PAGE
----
Wednesday 24 January 2018

Man United would be mad to hire Jose Mourinho as manager - here's six reasons why

Not everyone is happy at the prospect of Jose Mourinho joining Manchester United
Not everyone is happy at the prospect of Jose Mourinho joining Manchester United

Charlie Eccleshare

If the club really believes in any of its proclamations about philosophy, dynasty and youth promotion, why on earth would it want to hire Mourinho?

1)  Style of play flies in face of traditions

If United hire Mourinho they can once and for all leave aside any holier than thou notion of having a footballing ‘philosphy’ based on buccaneering attacking play.

The arch-pragmatist Mourinho is unashamedly results driven, and given his stubbornness he is hardly likely to compromise that because of a respect for the club’s history.

The reality is that supporters will care little as long as the team is winning, but if they are not, Mourinho’s style will simply make any simmering fan unrest boil over. Just look at their attitude to Van Gaal.

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Jose Mourinho. Photo: REUTERS/Eddie Keogh

2)  No regard for developing the kids

Supposedly one of the key tenets of the United ‘philosophy’ is an emphasis on bringing through young players.

From the Busby Babes to the Class of 92, and even to today’s team with the likes of Cameron Borthwick-Jackson and Jesse Lingard, the club has put a premium on seeing home-grown talent given its chance.

So far in his career, Jose Mourinho has put little to no importance on youth development, and in his two spells at Chelsea not a single player graduated from the academy to the first team.

If United have any interest in retaining this fundamental part of their identity, then hiring Mourinho would be a disastrous move.

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Jesse Lingard celebrates scoring the first goal for Manchester United Action Images via Reuters / Carl Recine

3) No dynasty

Another major ideological conflict between Mourinho and United is the importance of dynasty at Old Trafford.

The decades-long reigns of Matt Busby and Alex Ferguson remain the gold standard at United, and the club claims to long for a return to those eras.

Such a long-term legacy though has been the one glaring omission from Mourinho’s CV, with three seasons the longest he has spent at one club.

At Chelsea, as with at Real previously, results dipped dramatically in Mourinho’s third season, with players having fallen out of love with their coach.

United would effectively be waving goodbye to any notion of long-term stability and legacy by hiring the ‘Special One’.

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Former Chelsea manager Jose Mourinho. Photo: David Davies/PA Wire

4) The PR damage

From a public relations perspective, employing Mourinho could be catastrophic, especially with Pep Guardiola taking over at Manchester City.

Mourinho is almost universally disliked by neutrals, especially when placed next to the comparatively saintly Guardiola.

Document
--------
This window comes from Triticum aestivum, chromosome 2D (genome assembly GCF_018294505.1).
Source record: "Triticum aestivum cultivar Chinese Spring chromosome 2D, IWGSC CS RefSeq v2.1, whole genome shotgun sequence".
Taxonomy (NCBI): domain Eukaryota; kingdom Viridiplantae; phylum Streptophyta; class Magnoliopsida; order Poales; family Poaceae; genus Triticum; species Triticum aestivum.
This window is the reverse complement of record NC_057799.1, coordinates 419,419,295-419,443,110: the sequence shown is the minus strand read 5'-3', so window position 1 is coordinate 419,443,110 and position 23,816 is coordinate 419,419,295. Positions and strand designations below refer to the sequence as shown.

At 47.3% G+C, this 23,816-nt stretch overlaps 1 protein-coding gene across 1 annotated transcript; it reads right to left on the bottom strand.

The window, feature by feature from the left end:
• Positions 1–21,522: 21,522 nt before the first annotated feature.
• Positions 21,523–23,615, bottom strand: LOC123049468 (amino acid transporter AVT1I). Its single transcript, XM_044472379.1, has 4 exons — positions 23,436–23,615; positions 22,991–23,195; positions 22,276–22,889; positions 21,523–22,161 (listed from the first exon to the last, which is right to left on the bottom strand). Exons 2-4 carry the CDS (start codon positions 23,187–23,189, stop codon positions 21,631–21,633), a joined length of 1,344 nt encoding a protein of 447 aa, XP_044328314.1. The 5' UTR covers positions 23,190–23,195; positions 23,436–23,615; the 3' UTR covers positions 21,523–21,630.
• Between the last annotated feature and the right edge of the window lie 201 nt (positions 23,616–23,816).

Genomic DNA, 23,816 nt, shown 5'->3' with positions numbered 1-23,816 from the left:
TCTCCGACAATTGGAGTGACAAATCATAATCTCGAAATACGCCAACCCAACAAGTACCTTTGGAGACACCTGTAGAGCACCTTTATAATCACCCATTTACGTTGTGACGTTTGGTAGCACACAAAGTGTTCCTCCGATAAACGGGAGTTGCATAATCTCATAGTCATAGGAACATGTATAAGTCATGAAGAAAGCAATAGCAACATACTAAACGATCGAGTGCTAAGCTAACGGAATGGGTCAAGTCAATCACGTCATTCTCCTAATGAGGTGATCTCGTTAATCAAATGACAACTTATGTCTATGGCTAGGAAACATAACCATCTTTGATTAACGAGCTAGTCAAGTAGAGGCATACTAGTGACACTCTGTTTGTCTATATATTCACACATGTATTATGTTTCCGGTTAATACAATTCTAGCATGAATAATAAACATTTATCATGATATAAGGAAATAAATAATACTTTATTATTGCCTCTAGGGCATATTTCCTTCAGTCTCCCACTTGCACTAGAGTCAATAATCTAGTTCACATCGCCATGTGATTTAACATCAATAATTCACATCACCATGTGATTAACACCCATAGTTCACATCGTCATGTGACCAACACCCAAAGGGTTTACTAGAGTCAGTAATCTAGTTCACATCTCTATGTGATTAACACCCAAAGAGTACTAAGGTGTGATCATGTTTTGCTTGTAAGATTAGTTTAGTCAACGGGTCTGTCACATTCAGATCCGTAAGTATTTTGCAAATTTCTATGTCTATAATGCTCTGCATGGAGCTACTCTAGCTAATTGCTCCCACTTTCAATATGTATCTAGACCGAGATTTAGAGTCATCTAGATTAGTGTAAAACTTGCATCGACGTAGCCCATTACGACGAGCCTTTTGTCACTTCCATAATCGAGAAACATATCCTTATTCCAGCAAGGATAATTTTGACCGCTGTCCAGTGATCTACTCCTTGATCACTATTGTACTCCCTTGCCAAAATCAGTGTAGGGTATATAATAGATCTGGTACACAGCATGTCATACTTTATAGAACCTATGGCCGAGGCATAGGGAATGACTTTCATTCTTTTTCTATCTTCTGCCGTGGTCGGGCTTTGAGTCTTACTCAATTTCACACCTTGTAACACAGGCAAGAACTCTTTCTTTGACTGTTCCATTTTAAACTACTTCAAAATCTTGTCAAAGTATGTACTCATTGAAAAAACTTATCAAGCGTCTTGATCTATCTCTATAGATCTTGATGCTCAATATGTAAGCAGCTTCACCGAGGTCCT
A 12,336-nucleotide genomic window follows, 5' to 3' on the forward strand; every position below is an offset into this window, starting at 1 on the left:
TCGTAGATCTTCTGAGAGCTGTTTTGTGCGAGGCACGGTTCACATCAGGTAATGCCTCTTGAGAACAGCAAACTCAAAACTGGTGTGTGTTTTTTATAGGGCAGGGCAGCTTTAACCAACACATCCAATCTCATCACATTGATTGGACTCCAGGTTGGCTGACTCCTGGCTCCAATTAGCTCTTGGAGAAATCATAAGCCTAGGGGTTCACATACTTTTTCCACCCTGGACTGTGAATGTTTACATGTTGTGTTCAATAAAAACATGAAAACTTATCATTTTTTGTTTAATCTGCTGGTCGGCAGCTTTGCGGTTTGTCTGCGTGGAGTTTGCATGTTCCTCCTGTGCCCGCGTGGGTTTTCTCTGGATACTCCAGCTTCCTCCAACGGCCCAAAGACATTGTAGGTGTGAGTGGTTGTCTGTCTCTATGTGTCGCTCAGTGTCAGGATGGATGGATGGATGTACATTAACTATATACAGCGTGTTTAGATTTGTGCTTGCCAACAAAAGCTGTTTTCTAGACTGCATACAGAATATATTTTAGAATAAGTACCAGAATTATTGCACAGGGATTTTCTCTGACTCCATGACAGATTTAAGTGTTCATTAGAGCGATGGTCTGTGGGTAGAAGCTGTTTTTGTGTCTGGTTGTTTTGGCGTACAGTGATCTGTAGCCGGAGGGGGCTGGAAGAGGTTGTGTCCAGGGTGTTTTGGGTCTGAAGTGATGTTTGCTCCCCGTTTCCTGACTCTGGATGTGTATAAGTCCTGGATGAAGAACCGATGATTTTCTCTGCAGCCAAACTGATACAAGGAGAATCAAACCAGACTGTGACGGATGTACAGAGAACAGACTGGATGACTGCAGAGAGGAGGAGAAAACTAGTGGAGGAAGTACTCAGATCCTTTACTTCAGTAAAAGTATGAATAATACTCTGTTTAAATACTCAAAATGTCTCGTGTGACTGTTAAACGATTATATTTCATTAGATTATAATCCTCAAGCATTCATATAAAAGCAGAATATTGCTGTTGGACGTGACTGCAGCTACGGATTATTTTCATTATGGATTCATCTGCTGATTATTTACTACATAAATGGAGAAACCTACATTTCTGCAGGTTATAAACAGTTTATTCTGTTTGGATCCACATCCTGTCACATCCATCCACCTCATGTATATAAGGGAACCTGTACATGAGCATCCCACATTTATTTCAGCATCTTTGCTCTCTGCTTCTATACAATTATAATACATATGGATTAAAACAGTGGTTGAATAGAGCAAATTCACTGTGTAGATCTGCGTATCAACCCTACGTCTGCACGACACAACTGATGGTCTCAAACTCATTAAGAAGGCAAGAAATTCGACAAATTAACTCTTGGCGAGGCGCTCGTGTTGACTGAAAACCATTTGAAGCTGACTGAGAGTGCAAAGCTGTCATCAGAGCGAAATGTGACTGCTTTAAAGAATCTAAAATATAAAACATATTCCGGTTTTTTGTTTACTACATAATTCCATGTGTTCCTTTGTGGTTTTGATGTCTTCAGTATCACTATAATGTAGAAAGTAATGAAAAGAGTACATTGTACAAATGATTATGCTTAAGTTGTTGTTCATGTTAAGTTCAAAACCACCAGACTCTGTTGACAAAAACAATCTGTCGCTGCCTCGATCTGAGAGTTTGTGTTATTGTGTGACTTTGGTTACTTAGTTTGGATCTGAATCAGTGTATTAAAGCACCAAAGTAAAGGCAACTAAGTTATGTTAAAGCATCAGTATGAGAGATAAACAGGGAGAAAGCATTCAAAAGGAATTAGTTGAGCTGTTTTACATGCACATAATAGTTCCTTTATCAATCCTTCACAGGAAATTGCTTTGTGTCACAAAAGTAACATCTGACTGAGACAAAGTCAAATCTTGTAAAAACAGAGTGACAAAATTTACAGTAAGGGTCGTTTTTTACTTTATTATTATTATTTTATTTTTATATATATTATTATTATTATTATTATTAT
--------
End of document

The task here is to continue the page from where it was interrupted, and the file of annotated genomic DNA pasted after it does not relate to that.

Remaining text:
In a world where winning hearts and minds in far-flung countries is almost as important as results on the pitch, United would be scoring a massive PR own goal by appointing the former Chelsea manager.

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Real Madrid's Portuguese coach Jose Mourinho (L) and Barcelona's coach Josep Guardiola react during the Spanish League "El clasico" football match Barcelona vs Real Madrid at the Camp Nou stadium in Barcelona on April 21, 2012.

5) The financial cost

It’s probably naïve to think that any Premier League club could be constrained by a concern as piddling as money, but Mourinho’s astronomical wages are surely worth considering.

Mourinho’s annual salary at Chelsea was believed to be around £10million, which although probably the going rate for an elite-level manager, is still a monumental amount of money. It would feel even more monumental if paid as one lump sum as a pay-off should Mourinho fail and have to be sacked.

In a season where the likes of Mauricio Pochettino and Claudio Ranieri have excelled on much smaller salaries, United might want to consider hiring their next manager based on something other than hurling as much money as possible at the problem.

This is also known as the England Capello doctrine.

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Claudio Ranieri’s management of Leicester should be an inspiration to all his GAA counterparts. Photo: Getty

6) No guarantee of success

A major assumption with Mourinho is that yes he is high maintenance and can bring bad press, but his results justify the means.

The last few years though suggest Jose is no longer such a winning machine.

 Before Mourinho was sacked by Chelsea this season, results were not just bad, they were atrocious.

Clearly there was much going on behind the scenes that suggest the sequence can be dismissed as a one-off, but the potential for such an implosion must worry the United hierarchy.

The failure at Real Madrid to overhaul a transitional Barcelona is also evidence that hiring Mourinho is no guarantee of success.

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Mourinho with the Premier League trophy

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